POU carbon filters have a carbon cartridge that is replaced when the media is spent. The cost of an under-sink carbon cartridge is $30 to $350, depending on the size of the unit. Whole house carbon filters require removing the spent carbon and adding fresh media to the vessel. The cost for this service is $1.40 top $4.50 per pound. A typical whole-house carbon system contains between 100 and 400 pounds of carbon – the cost for this service varies from $140 to more than $2,000.
Whole-house versus under-sink
You have two options when it comes to carbon filtration – whole-house and under-sink. Whole-house systems treat all of the water entering your home. They are more expensive to install, but they provide clean, safe water to every faucet and shower in your house.
Under-sink systems are less expensive to install, but they only treat the water at the sink where they are installed.
If you are planning to install a carbon filter for your home, you should look for NSF certification. The NSF certification mark means that the water filter has been tested for safety and to verify the manufacturer’s claims. Here are the NSF certifications that apply to caron filters:
- NSF/ANSI 42: Certified to reduce aesthetic impurities such as chlorine and taste/odor.
- NSF/ANSI 53: Certified to reduce a contaminant with a health effect. Health effects are set in this standard as regulated by the U.S. Environmental Protection Agency (EPA) and Health Canada.
- NSF/ANSI 401: Certified for emerging contaminants.
Does reverse osmosis remove sulfur smell?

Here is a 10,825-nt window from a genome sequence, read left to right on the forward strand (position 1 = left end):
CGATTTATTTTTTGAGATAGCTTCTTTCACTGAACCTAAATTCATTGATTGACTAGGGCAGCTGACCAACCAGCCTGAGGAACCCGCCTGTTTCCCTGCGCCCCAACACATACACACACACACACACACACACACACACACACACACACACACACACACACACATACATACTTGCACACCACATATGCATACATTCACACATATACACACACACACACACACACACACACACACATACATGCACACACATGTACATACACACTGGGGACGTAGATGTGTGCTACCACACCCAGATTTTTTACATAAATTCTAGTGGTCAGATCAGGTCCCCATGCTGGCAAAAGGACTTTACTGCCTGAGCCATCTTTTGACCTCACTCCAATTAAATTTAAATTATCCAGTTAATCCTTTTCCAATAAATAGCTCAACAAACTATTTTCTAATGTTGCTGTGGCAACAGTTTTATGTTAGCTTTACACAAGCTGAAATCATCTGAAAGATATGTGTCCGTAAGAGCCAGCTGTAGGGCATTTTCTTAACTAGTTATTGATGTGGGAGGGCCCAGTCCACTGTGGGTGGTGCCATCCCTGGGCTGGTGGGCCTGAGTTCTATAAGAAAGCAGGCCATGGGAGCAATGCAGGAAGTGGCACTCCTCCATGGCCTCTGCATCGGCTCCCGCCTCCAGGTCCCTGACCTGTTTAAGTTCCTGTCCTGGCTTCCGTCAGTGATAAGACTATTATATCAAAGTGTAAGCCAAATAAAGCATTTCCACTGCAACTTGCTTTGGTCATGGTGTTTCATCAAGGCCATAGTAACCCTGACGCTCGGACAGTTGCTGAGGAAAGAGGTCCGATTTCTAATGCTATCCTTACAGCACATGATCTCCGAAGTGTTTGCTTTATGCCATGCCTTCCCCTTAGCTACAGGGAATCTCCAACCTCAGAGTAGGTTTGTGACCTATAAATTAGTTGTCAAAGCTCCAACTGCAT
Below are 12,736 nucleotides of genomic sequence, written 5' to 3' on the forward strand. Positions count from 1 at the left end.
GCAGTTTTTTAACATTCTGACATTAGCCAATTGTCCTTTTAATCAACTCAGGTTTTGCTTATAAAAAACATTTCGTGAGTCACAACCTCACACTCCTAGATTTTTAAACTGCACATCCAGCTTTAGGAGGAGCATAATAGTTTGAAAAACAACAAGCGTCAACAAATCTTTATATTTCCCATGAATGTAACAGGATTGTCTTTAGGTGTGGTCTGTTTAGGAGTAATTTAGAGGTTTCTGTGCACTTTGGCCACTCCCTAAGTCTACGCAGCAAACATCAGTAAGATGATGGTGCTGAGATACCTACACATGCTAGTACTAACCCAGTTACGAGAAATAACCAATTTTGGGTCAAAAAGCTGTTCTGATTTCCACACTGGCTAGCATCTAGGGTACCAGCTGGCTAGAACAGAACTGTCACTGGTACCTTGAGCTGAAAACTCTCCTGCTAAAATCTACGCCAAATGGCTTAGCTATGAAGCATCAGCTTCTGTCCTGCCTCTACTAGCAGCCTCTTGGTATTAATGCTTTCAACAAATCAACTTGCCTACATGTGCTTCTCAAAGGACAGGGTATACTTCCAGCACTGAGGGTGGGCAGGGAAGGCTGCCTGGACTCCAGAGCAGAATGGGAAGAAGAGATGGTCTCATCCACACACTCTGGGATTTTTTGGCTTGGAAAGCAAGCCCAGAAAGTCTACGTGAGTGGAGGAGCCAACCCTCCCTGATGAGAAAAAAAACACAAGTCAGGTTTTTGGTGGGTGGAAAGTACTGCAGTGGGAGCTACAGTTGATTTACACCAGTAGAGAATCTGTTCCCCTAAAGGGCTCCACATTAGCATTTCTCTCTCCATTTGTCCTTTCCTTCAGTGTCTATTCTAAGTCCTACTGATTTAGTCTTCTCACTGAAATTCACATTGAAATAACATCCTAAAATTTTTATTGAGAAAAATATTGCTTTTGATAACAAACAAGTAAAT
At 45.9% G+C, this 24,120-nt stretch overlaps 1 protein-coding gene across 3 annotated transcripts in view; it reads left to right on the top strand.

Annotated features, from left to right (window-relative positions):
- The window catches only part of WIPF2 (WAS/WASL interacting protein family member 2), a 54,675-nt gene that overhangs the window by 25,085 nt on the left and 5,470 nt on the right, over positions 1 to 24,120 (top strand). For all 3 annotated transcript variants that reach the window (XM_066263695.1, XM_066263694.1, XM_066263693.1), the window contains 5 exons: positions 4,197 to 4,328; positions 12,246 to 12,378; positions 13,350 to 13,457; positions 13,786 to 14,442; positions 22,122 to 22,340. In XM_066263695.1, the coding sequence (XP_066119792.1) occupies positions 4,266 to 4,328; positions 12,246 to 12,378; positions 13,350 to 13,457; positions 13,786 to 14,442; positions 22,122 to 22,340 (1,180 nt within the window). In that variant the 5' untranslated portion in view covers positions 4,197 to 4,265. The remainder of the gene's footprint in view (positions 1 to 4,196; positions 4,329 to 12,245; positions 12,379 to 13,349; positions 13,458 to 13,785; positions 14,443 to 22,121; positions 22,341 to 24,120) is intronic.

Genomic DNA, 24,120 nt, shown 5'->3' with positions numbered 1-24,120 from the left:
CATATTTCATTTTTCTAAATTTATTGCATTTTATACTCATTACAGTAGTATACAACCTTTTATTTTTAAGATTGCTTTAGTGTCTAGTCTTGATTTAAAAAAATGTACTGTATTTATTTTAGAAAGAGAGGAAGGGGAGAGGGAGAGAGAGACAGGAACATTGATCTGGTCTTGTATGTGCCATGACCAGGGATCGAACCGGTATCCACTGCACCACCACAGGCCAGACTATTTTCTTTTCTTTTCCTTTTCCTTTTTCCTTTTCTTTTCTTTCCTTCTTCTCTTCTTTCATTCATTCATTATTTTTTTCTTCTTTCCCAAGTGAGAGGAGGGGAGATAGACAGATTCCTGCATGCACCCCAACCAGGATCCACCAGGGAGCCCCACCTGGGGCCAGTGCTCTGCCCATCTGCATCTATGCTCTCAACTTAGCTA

Reverse osmosis can remove more than 99% of sulfite and sulfate from drinking water. Hydrogen sulfide will pass through the RO membrane untreated. Most RO systems utilize activated carbon pre-filters which will remove some of the hydrogen sulfide in your water.
Does a refrigerator water filter remove sulfur smell?
Refrigerator filters usually contain activated carbon which can remove some of the hydrogen sulfide. However, fridge filters contain a small amount of carbon so the filter will have a limited capacity for removing hydrogen sulfide. For best results, use a whole house carbon filter system in conjunction with your fridge filter.
Do Brita filters remove sulfur smell?
Britia filters have activated carbon filters and can remove some of the hydrogen sulfide in your drinking water. However, they have a limited capacity for removing hydrogen sulfide and the filter element must be replaced more frequently than recommended.
Does boiling water remove sulfur smell?
Sulfites and sulfates are not removed by boiling water. Boiling will increase the concentration of these compounds due to the evaporation of water.
Boiling water is very effective at removing H₂S from water. This is because hydrogen sulfide is a gas and volatizes when the water is boiled.
Now that you know the answer to the question – do carbon filters remove sulfur smell from water – you can make an informed decision about how to treat your water. If you have hydrogen sulfide in your water, a whole house carbon filter system is the best way to remove sulfur smells from your water.